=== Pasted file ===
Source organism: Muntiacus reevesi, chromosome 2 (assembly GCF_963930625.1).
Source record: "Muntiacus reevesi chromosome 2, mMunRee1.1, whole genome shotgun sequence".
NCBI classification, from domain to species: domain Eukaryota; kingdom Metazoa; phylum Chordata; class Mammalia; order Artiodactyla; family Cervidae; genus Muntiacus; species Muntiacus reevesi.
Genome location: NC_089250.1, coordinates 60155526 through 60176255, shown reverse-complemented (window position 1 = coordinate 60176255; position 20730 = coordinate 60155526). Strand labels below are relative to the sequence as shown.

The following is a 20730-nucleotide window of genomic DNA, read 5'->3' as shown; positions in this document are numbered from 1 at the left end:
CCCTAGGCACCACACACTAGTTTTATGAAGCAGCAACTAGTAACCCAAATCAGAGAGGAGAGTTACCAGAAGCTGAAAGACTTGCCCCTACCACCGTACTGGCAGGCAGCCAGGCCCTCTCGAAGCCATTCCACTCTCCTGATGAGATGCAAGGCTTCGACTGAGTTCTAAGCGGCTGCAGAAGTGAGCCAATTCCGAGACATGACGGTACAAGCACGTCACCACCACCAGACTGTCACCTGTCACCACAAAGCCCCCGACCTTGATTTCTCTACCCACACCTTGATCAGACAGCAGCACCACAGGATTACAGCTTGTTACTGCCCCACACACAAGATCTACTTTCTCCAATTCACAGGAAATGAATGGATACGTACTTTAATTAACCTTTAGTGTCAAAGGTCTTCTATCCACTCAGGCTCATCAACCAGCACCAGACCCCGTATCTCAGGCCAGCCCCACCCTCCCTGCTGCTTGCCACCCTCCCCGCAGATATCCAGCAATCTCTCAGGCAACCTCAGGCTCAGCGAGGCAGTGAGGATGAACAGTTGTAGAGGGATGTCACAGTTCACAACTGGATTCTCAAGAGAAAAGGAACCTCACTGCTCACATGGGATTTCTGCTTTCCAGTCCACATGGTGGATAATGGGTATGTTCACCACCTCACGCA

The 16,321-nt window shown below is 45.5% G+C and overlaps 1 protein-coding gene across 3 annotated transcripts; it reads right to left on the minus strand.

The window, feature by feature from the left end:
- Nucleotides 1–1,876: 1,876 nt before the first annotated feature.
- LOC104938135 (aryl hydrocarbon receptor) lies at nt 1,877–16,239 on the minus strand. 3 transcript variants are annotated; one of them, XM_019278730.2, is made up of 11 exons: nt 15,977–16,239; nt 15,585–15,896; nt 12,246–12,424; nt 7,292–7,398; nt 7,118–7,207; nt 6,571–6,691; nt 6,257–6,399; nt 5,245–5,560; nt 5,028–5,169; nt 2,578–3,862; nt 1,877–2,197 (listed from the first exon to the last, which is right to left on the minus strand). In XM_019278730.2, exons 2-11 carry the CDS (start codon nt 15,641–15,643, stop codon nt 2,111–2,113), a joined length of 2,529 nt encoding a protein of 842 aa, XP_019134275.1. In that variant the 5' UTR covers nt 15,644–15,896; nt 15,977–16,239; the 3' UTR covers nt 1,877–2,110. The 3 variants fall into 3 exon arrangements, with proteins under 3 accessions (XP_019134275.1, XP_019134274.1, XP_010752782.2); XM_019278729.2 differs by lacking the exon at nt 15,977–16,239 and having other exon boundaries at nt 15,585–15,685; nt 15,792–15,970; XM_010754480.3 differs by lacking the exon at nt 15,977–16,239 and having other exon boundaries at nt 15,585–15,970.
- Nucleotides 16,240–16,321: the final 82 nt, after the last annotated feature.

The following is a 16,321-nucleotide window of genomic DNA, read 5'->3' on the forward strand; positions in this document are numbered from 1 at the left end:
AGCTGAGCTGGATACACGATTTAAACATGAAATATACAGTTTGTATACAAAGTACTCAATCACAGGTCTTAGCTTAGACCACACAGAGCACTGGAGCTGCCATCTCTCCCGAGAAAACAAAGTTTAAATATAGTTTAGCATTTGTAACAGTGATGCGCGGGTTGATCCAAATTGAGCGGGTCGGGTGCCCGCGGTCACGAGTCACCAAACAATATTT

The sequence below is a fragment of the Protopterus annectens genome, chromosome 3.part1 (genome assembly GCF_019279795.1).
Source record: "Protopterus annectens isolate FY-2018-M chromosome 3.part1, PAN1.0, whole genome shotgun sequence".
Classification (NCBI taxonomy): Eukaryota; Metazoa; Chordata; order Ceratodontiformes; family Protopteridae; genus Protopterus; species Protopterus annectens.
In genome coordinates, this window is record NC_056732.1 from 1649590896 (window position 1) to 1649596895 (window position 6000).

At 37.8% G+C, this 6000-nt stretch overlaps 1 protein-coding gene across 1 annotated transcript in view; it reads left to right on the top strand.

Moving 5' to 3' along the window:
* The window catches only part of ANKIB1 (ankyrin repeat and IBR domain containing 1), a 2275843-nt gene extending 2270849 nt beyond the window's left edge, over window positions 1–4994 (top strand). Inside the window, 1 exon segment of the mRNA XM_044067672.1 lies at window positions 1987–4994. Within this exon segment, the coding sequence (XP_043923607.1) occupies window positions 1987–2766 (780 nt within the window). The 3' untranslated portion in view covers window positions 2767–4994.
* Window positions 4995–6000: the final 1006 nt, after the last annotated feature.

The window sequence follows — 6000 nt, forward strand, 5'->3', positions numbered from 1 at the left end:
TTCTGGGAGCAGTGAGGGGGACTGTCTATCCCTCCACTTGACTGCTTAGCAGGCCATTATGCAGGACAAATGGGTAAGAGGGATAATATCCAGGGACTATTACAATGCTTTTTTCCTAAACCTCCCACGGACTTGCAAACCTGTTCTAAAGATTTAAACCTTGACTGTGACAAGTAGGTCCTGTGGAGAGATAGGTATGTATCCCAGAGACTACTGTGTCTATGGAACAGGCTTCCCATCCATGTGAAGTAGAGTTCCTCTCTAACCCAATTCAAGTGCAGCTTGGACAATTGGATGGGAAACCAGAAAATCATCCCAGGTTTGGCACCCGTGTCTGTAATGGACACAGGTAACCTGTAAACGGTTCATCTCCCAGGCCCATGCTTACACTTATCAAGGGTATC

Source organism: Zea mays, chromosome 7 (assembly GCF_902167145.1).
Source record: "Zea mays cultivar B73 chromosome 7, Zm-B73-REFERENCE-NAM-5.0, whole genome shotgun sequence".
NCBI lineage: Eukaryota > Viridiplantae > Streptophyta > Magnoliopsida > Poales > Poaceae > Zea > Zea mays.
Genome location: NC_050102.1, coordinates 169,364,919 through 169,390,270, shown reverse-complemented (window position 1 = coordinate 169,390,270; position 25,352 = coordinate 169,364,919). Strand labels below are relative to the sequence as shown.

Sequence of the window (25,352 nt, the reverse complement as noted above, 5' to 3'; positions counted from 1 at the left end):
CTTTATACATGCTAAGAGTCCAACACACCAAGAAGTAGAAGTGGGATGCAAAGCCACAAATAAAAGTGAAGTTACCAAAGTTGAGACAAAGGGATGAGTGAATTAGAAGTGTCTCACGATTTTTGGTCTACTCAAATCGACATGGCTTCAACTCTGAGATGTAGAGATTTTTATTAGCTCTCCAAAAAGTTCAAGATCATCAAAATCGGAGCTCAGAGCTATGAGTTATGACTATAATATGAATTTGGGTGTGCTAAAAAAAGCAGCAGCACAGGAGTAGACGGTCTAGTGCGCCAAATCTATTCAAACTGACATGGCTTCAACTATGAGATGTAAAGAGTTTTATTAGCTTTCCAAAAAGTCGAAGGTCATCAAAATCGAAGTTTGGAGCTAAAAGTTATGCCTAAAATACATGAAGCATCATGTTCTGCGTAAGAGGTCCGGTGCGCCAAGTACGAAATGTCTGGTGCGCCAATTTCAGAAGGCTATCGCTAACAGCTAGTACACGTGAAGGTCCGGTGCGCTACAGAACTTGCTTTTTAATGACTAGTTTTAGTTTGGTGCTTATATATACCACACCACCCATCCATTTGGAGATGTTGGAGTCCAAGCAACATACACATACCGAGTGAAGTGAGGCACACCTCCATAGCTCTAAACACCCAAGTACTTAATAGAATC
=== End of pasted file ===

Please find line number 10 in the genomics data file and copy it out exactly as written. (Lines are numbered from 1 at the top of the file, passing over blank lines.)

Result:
- LOC104938135 (aryl hydrocarbon receptor) lies at nt 1,877–16,239 on the minus strand. 3 transcript variants are annotated; one of them, XM_019278730.2, is made up of 11 exons: nt 15,977–16,239; nt 15,585–15,896; nt 12,246–12,424; nt 7,292–7,398; nt 7,118–7,207; nt 6,571–6,691; nt 6,257–6,399; nt 5,245–5,560; nt 5,028–5,169; nt 2,578–3,862; nt 1,877–2,197 (listed from the first exon to the last, which is right to left on the minus strand). In XM_019278730.2, exons 2-11 carry the CDS (start codon nt 15,641–15,643, stop codon nt 2,111–2,113), a joined length of 2,529 nt encoding a protein of 842 aa, XP_019134275.1. In that variant the 5' UTR covers nt 15,644–15,896; nt 15,977–16,239; the 3' UTR covers nt 1,877–2,110. The 3 variants fall into 3 exon arrangements, with proteins under 3 accessions (XP_019134275.1, XP_019134274.1, XP_010752782.2); XM_019278729.2 differs by lacking the exon at nt 15,977–16,239 and having other exon boundaries at nt 15,585–15,685; nt 15,792–15,970; XM_010754480.3 differs by lacking the exon at nt 15,977–16,239 and having other exon boundaries at nt 15,585–15,970.